Customs and Border Protection confirmed that 135 detainees at the Rio Grande Valley crossing point have tested positive for COVID-19 in the first two weeks of July alone.
The cases in the Rio Grande Valley sector detention facilities now account for 60% of all detainees confirmed to have COVID-19 and are under CBP’s care, Fox News reported Tuesday. The striking figure regarding the RGV sector, one of the busiest sections of the border through which thousands of people cross daily, comes as the Biden administration contends with a worsening crisis at the southern border.
The number of noncitizens encountered by law enforcement in June, nearly 190,000 people, is the highest counted in more than 21 years. Of that total, roughly 105,000 people were sent back to Mexico and denied asylum. Border Patrol counted 113,000 adults, 15,000 unaccompanied children, and 50,000 people traveling as part of a family group last month.
The number of illegal migrant apprehensions has been ticking up monthly since March 2020 and ballooned this spring as President Joe Biden loosened a pandemic-era policy stipulating that no one who came across is detained but instead be turned back to Mexico. The monthly tally of new border crossings swelled as Biden began rolling back some Trump-era border restrictions put in place last year that aimed to prevent further spread of COVID-19 in the United States.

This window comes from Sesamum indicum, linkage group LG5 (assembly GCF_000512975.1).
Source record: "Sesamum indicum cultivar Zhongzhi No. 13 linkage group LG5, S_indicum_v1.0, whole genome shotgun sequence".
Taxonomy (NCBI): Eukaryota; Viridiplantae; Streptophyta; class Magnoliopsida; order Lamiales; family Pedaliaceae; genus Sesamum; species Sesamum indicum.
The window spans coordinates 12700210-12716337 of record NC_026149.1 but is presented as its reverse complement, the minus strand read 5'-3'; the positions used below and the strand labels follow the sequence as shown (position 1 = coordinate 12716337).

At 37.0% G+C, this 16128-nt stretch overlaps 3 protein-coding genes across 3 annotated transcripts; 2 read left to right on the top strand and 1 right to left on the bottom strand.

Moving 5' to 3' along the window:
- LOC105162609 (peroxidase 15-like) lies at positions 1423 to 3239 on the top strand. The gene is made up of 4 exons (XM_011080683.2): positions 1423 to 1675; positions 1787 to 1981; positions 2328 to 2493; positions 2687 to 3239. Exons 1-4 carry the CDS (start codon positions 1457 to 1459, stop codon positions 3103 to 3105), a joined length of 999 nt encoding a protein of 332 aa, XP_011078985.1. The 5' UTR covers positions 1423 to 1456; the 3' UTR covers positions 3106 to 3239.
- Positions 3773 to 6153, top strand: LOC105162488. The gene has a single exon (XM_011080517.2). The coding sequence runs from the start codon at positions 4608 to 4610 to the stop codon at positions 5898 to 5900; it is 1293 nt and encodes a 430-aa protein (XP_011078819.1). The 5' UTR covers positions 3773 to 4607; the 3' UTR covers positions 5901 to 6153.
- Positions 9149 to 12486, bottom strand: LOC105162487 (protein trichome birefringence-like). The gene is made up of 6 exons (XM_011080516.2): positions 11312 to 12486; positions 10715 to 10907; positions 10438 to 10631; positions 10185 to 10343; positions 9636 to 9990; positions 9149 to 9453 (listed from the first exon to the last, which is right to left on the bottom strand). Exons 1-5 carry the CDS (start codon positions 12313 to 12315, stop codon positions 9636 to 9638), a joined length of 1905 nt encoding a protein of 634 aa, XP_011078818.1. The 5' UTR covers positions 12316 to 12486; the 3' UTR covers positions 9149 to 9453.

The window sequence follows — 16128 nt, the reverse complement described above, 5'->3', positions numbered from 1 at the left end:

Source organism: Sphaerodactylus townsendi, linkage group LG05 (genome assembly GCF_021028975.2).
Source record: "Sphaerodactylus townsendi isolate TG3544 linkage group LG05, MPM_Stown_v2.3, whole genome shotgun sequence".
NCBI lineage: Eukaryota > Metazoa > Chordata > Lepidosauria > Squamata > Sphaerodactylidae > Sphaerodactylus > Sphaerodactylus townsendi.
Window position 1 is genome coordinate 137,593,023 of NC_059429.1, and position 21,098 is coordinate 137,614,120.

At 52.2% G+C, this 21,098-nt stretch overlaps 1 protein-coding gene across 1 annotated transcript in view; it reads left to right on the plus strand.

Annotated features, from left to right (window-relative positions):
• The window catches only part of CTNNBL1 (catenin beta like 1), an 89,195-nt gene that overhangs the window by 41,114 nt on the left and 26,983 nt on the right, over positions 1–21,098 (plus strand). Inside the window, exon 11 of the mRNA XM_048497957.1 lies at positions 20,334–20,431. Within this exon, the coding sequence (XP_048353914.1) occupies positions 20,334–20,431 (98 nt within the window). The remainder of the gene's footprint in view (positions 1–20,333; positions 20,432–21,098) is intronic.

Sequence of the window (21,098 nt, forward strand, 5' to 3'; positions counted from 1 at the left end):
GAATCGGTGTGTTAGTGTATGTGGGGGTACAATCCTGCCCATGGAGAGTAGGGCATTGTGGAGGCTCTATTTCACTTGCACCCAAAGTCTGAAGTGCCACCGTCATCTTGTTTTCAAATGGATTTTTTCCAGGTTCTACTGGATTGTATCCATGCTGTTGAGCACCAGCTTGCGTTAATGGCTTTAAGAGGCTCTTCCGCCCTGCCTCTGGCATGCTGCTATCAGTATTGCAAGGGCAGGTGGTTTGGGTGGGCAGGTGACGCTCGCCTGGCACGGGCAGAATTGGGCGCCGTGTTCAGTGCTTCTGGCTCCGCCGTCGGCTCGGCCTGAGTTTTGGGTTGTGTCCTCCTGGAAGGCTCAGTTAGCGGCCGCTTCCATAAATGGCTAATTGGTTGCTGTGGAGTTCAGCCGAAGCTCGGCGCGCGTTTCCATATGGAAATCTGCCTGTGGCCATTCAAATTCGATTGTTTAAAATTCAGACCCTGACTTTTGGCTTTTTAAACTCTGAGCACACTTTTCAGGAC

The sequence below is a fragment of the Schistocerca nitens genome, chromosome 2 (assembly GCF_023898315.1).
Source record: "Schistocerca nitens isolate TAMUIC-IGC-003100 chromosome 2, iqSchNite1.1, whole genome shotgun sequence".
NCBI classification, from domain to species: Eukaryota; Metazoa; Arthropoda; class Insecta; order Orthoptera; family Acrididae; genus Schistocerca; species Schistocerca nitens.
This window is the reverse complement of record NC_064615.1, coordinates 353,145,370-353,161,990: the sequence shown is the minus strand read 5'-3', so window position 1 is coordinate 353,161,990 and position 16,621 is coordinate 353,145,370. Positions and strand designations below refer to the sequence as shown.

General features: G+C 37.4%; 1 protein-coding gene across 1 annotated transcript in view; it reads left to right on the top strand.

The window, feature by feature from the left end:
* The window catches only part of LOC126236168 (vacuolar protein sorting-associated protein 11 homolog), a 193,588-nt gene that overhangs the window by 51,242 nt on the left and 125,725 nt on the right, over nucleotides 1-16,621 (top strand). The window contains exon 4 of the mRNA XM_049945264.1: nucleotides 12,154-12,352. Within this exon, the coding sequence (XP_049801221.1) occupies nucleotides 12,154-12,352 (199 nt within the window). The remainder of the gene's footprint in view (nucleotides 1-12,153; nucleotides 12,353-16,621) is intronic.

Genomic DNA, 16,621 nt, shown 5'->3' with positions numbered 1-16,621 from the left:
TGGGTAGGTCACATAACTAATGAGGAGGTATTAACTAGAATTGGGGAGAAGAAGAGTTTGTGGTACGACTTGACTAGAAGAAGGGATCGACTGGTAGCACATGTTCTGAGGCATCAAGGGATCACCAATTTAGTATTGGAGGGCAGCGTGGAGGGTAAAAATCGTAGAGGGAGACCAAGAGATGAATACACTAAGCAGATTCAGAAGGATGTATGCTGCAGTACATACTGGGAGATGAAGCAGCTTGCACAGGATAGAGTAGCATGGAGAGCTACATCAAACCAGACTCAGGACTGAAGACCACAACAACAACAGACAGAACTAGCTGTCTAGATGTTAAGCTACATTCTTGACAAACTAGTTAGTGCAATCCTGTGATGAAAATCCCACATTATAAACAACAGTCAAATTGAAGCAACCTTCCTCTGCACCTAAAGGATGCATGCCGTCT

Border officials do not typically test detainees at the southern border. Rather, detainees are tested after they are transferred to other locations, such as other government-run facilities. Unaccompanied migrant children, for instance, are placed in the care of the Office of Refugee Resettlement, part of the Department of Health of Human Services, where they can be tested.
Vaccination rates in Central American countries where most migrants come from are significantly lower than those in the U.S., prompting fears that an influx of unvaccinated people at the southern border could exacerbate the spread of the highly transmissible delta variant now responsible for about 83% of active cases in the U.S.